On a Saturday morning in early February, hundreds of families flooded the campus of Westridge School in Pasadena. Some drove from as far away as Santa Clarita, while others walked just a few blocks from home (a good idea, because parking was at a premium).
The draw? The Westridge Summer Opportunities Fair, where 117 organizations set up tables in the gym and around campus to show families what they’ll have in store for kids once school is out.
With 27 years under its belt, Westridge is the granddaddy of SoCal camp fairs. It’s the first in the annual string of camp fairs that happen in the L.A. area between February and April. In late February, Bel Air Camp Fair took place at Roscomare Elementary in Bel Air. In its second year, this fair hosted about 30 camps. Still to come are fairs on March 11 at UCLA, April 14 in Thousand Oaks and April 22 in Calabasas. Like the Bel Air Camp Fair, the Calabasas fair is in its second year, with the UCLA and Thousand Oaks events making their debut this year. These last three fairs are likely to draw 50-60 camps each.
Where will you look?
However you feel about the approach of summer, picking a camp for the kids is one of those things you have to do to get ready. It’s less fun than planning your vacation, more fun than shopping for a new bathing suit and as important as stocking up on sunscreen.
Camp fairs are a great way to scope out your options. You can check out the catalog of camps that turned out for Westridge at www.Westridge.org/sofcamps and Bel Air at www.roscomareroadschool.net/bel-air-camp-fair. And you can get information on the March and April fairs at www.lasummercamps.com.
The venerable American Camp Association (ACA) offers an online search tool at www.acacamps.org that lets you sort more than 3,600 camps that meet its rigorous accreditation criteria by type of program, location and cost. You can also check with your child’s school, your church or temple, and your local YMCA or parks and recreation department for options. (There is also a camp guide online at LAParent.com.) If you’ve procrastinated a bit, you can ask your kids where their friends are going. That will get you started with a list of camps to check out.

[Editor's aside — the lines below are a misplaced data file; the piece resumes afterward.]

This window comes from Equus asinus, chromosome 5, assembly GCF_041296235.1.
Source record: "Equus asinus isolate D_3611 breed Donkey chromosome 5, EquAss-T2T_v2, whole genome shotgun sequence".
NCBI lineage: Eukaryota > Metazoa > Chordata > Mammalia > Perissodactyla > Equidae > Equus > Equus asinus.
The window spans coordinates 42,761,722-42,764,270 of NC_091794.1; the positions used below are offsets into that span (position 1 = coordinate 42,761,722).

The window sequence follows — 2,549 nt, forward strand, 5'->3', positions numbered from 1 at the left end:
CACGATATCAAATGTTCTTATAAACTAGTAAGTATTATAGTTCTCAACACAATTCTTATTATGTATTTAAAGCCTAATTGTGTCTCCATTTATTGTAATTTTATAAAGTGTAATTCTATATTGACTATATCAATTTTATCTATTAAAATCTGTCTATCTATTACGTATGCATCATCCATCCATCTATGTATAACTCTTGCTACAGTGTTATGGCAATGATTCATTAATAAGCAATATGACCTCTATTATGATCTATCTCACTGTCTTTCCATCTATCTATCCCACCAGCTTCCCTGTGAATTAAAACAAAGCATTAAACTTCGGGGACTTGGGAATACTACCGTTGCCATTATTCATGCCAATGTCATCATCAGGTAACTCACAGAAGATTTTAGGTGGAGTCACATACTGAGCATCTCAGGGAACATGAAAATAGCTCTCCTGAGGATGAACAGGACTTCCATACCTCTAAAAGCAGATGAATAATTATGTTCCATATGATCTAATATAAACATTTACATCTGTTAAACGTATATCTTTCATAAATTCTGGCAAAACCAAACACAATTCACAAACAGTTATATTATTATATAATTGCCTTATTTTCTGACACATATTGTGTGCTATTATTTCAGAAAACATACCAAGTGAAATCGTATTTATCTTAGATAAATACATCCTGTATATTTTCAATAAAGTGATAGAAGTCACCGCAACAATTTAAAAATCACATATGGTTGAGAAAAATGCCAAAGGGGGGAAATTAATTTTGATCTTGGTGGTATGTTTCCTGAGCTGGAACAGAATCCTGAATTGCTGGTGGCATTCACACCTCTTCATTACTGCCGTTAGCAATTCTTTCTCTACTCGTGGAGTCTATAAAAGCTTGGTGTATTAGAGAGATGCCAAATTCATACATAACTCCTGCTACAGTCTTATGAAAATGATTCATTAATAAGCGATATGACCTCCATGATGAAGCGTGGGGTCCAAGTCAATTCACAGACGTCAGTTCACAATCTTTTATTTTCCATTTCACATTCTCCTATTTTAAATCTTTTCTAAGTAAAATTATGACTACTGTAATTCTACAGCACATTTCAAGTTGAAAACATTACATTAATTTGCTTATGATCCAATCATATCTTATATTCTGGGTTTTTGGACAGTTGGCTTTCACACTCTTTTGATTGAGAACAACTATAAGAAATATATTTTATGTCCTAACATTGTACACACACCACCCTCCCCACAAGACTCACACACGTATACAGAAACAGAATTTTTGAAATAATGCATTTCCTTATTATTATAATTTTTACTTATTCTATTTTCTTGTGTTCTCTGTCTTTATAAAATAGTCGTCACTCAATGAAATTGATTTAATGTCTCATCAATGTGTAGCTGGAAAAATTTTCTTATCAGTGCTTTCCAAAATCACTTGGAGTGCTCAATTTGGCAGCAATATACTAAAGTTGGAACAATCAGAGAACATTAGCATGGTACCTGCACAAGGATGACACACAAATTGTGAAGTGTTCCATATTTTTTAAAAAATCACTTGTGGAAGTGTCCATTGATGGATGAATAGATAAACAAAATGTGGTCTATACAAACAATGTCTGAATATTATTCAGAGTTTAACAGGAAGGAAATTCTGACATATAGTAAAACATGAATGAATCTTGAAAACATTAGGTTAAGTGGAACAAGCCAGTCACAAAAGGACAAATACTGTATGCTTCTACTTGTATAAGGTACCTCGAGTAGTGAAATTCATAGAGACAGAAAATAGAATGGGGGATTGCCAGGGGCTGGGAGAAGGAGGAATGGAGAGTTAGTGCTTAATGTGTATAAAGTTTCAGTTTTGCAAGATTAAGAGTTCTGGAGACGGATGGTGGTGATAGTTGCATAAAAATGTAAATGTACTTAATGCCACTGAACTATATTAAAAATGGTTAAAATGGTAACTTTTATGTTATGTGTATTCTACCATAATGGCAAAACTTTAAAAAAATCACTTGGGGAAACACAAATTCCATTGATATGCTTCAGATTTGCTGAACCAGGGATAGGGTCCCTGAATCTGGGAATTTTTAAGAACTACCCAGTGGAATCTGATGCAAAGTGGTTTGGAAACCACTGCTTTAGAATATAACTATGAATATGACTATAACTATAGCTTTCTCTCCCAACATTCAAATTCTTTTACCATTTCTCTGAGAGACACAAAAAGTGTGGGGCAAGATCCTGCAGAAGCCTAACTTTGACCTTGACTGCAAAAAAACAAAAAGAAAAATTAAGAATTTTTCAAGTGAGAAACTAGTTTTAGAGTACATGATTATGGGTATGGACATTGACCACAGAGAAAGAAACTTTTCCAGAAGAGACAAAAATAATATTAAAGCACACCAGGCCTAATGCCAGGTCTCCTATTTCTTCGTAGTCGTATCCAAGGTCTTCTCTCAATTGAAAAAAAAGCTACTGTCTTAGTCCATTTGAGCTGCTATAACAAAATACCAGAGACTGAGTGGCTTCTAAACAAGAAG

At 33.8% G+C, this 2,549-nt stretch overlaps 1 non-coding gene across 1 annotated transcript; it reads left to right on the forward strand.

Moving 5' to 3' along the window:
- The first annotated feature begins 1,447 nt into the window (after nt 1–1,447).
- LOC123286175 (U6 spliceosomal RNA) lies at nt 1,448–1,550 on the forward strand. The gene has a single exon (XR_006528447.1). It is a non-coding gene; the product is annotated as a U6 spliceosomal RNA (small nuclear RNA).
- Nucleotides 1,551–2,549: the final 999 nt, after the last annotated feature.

But what, exactly, are you looking for?
What will you ask?
The ACA offers a handy list of questions to ask prospective camps – questions echoed by everyone knowledgeable about summer camp searches. Many of the basics are similar to what you would ask a school or childcare center:
- Who’s running the program?
- How are staff selected and trained?
- How many children will each adult be watching?
- How are behavior problems handled?
- Is the facility safe and age-appropriate?
- What is the overall philosophy, and what will my child be doing all day?
You’ll also need to ponder whether the camp location and schedule fit in with your summer plans, and whether the cost fits your budget.
But since this will be such a big part of your child’s summer, there’s got to be more to it than that, right?
Of course there is.
For instance, what is the point of it all? “When two weeks are over, what is in my little Johnny’s tool box that he didn’t have before?” asks Jason Bolton, vice president of programs at The Help Group. The organization offers four different camp programs, all for children with developmental and physical disabilities, but Bolton says the question applies to any camp. “I can imagine asking that of a YMCA camp and getting a good answer,” he says. “I can also imagine not asking a question like that and then saying, ‘What did we just do for two weeks?’”